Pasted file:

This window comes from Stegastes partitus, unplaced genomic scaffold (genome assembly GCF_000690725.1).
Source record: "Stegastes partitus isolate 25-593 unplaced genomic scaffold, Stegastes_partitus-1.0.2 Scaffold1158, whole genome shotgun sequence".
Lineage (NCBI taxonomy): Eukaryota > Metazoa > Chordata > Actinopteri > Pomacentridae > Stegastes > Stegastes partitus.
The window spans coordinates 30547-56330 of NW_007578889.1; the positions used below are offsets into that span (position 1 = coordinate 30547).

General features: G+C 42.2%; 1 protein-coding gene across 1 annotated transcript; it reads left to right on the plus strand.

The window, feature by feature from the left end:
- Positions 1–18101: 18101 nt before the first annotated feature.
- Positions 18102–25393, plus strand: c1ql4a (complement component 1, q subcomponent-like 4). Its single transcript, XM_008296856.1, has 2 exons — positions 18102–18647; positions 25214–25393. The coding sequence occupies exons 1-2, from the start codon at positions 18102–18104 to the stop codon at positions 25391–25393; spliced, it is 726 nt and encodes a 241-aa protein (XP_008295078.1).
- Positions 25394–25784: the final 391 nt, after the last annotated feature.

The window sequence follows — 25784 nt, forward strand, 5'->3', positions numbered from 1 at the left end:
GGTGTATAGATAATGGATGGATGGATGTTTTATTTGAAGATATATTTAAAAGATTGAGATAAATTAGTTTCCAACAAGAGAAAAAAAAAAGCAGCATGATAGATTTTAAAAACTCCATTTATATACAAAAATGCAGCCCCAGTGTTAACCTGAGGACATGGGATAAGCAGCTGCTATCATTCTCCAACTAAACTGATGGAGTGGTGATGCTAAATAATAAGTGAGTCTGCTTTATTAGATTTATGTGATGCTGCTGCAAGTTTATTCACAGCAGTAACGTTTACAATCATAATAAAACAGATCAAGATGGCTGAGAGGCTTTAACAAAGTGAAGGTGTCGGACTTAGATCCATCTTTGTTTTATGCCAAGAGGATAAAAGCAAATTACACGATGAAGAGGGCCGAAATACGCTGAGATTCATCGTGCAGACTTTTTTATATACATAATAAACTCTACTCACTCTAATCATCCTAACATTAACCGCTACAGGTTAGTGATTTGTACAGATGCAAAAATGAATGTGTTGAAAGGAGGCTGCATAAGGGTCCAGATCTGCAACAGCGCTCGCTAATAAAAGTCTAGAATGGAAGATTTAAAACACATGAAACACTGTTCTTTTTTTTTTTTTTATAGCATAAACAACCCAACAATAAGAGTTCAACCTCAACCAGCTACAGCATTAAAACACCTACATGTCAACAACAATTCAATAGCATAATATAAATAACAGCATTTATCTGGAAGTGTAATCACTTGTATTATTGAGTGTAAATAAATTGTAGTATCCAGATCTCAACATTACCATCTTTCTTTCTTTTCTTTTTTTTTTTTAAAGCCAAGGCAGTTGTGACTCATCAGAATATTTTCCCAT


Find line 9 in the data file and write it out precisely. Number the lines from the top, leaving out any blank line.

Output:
- Positions 25394–25784: the final 391 nt, after the last annotated feature.